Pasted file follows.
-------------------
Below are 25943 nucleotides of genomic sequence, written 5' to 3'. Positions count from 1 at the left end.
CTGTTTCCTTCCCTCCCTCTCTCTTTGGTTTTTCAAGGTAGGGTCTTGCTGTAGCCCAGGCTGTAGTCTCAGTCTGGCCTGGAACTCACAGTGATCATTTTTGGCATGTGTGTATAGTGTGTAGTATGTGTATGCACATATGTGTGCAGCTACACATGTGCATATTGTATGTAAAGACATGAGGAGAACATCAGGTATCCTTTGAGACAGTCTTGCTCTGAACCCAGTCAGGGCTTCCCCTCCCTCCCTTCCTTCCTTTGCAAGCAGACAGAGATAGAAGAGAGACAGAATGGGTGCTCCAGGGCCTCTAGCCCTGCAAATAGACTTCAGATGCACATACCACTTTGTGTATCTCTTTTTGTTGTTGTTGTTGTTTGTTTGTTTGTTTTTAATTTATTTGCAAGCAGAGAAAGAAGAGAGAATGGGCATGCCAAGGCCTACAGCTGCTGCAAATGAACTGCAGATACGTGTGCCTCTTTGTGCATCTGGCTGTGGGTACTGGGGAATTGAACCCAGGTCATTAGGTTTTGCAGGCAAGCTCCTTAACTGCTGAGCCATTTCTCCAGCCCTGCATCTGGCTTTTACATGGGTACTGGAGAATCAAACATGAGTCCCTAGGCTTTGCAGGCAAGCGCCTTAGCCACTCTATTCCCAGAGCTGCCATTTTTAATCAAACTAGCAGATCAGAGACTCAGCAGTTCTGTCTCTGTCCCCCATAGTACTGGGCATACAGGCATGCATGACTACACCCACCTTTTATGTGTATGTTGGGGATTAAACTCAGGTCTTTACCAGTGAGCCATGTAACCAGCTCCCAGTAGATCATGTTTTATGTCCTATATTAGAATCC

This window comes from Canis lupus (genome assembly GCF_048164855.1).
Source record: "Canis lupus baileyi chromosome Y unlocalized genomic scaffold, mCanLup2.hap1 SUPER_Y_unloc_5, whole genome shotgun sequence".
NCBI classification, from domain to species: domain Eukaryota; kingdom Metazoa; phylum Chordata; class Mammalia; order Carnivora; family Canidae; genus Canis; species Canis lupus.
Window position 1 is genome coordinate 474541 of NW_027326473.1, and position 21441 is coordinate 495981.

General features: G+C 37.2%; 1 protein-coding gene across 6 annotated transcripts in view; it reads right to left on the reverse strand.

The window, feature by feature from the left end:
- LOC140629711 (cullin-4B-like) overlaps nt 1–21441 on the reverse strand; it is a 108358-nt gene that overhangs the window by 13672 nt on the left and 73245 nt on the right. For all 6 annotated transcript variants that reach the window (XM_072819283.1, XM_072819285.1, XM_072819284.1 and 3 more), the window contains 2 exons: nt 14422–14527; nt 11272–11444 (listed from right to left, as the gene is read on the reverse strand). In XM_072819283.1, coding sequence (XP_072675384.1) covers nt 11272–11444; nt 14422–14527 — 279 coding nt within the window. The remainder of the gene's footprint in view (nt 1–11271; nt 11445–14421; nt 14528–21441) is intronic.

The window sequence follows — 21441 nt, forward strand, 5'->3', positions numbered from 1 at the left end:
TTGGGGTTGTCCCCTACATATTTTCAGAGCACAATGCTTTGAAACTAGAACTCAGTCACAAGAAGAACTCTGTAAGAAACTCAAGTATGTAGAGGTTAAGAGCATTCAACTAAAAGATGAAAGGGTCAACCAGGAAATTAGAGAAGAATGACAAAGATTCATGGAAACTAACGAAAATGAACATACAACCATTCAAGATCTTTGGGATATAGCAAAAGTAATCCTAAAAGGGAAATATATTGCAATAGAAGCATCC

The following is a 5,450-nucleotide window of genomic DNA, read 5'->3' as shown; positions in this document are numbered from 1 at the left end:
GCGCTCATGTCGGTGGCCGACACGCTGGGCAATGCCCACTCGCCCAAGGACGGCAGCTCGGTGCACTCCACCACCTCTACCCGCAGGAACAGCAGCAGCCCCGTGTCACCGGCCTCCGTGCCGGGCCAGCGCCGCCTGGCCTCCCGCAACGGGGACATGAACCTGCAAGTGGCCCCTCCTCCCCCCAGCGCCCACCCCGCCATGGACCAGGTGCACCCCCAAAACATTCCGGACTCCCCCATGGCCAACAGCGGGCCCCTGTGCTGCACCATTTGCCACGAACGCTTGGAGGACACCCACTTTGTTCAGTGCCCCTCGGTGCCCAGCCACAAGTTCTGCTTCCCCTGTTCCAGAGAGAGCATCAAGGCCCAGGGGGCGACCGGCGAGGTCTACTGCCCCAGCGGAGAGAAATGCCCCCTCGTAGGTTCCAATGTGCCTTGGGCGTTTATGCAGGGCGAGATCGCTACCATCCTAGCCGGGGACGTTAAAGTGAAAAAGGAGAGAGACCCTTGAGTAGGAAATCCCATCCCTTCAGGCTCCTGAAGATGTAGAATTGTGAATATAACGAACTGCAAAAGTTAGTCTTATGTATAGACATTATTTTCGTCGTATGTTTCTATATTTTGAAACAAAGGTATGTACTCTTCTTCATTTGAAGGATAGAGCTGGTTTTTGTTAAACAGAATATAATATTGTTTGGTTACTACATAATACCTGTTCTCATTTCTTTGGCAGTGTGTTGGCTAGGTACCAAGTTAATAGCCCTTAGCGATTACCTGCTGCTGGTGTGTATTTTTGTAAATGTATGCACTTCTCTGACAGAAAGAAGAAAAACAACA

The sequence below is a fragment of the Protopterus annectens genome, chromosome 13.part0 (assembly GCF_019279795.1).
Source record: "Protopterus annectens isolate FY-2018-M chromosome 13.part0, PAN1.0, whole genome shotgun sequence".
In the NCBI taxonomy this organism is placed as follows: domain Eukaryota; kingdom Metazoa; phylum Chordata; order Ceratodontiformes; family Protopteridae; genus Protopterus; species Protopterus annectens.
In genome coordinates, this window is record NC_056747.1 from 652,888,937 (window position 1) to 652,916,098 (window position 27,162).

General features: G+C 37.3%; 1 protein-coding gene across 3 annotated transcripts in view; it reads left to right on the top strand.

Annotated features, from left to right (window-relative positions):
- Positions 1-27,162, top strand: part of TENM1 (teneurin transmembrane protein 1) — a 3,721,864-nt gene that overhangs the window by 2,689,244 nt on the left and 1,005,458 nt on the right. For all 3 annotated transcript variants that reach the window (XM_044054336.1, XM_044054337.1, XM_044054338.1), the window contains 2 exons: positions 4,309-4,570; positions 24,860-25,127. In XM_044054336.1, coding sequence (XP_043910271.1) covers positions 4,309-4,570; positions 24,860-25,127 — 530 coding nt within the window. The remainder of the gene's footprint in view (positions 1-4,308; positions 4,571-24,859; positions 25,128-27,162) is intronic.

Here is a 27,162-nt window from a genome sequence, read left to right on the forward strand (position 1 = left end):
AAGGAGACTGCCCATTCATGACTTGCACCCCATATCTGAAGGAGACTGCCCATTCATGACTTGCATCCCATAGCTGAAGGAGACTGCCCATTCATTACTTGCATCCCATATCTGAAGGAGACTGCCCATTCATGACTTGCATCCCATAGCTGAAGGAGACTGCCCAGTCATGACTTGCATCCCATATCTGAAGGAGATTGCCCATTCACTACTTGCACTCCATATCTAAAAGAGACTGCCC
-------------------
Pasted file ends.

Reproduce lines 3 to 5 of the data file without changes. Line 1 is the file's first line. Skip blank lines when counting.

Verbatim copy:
This window comes from Canis lupus (genome assembly GCF_048164855.1).
Source record: "Canis lupus baileyi chromosome Y unlocalized genomic scaffold, mCanLup2.hap1 SUPER_Y_unloc_5, whole genome shotgun sequence".
NCBI classification, from domain to species: domain Eukaryota; kingdom Metazoa; phylum Chordata; class Mammalia; order Carnivora; family Canidae; genus Canis; species Canis lupus.